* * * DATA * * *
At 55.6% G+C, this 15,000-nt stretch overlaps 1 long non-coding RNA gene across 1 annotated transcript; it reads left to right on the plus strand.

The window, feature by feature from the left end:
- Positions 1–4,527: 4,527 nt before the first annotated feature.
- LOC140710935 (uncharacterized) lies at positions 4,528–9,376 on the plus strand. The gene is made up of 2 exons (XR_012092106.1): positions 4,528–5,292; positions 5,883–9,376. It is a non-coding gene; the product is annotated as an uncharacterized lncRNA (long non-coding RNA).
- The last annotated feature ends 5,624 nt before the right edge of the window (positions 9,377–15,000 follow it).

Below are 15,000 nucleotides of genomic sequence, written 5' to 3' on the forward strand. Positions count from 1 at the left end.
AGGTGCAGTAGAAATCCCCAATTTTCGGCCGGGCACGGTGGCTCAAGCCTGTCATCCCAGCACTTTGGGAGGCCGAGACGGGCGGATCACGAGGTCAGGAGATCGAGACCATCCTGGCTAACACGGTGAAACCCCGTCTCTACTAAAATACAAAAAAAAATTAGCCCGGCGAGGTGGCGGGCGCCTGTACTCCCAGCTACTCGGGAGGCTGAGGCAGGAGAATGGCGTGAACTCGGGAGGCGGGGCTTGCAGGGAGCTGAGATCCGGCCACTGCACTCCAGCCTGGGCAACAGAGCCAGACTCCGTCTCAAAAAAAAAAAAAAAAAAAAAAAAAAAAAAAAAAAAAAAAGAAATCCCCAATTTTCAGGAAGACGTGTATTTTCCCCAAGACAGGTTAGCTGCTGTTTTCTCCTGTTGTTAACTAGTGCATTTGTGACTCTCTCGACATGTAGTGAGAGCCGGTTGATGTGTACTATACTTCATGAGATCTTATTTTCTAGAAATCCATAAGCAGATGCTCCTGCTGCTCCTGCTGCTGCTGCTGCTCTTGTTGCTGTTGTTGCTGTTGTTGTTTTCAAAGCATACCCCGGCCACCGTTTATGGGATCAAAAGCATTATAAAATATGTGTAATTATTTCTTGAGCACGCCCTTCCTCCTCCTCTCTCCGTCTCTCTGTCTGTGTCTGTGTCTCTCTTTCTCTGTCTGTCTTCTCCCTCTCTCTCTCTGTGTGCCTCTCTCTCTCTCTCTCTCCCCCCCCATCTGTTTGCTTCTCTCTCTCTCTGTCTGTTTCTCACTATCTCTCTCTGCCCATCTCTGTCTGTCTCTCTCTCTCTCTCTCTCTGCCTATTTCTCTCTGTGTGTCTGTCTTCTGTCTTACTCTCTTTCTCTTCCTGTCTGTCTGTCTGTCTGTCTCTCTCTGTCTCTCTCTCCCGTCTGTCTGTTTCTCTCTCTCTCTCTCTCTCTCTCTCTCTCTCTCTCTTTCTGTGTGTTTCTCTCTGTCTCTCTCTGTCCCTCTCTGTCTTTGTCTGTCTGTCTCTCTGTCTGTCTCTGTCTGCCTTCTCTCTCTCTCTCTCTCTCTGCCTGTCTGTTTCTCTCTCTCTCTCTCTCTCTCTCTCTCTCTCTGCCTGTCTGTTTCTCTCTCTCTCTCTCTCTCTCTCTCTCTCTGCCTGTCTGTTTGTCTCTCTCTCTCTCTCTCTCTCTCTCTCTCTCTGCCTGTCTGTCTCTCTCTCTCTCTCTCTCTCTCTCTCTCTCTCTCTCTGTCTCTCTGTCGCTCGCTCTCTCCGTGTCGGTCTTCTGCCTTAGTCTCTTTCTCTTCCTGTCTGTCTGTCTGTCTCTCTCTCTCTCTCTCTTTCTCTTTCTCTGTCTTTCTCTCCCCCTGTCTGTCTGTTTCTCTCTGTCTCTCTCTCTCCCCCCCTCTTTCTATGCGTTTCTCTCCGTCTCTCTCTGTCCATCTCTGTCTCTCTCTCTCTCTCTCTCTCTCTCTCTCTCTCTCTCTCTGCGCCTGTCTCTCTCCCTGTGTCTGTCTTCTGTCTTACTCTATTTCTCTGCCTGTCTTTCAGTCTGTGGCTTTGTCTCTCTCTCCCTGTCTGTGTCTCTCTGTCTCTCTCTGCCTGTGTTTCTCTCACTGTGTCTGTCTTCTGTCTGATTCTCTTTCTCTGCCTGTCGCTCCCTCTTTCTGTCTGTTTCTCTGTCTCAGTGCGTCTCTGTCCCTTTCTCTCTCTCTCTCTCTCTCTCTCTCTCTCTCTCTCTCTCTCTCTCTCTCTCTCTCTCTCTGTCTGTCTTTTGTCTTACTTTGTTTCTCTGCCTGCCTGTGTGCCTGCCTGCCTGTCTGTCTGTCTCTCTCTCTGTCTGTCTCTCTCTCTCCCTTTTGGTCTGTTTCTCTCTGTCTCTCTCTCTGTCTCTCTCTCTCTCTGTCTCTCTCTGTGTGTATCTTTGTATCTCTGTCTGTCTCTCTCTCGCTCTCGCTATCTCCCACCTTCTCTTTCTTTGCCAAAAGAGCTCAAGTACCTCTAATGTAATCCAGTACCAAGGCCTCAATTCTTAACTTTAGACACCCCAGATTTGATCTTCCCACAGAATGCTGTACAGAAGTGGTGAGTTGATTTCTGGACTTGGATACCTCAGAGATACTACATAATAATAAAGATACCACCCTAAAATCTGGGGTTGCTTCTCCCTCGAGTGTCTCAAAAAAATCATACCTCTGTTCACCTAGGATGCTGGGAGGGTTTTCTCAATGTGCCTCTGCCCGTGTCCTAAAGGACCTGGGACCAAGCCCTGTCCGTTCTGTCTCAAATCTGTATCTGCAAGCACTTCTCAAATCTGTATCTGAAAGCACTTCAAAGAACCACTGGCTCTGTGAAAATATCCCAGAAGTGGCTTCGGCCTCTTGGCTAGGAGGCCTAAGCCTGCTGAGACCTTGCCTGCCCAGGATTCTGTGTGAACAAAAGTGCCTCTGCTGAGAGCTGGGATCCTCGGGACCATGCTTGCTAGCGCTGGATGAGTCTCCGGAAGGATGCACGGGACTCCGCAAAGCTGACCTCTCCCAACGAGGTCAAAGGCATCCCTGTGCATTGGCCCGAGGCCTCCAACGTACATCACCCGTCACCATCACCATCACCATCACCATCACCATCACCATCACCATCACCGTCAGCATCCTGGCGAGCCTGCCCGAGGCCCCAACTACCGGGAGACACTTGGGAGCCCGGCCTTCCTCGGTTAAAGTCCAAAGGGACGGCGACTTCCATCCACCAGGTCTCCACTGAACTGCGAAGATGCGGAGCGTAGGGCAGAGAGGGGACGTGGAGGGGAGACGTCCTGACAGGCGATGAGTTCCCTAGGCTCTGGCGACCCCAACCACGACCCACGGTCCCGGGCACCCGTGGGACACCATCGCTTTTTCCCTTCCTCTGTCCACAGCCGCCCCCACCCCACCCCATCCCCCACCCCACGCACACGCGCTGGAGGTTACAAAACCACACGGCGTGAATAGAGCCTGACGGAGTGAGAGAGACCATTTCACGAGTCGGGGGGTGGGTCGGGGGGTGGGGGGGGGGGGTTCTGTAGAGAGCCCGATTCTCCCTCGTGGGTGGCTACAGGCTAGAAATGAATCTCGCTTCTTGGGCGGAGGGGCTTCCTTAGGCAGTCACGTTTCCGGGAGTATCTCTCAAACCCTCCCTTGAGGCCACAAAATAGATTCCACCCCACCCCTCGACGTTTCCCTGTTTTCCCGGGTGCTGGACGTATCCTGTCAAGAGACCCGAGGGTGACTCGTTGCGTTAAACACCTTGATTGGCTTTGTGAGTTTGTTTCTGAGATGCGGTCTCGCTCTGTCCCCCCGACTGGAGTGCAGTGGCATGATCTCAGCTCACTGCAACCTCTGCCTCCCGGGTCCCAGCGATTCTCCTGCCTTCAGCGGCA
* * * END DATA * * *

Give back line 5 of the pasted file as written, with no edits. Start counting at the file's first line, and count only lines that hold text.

- The last annotated feature ends 5,624 nt before the right edge of the window (positions 9,377–15,000 follow it).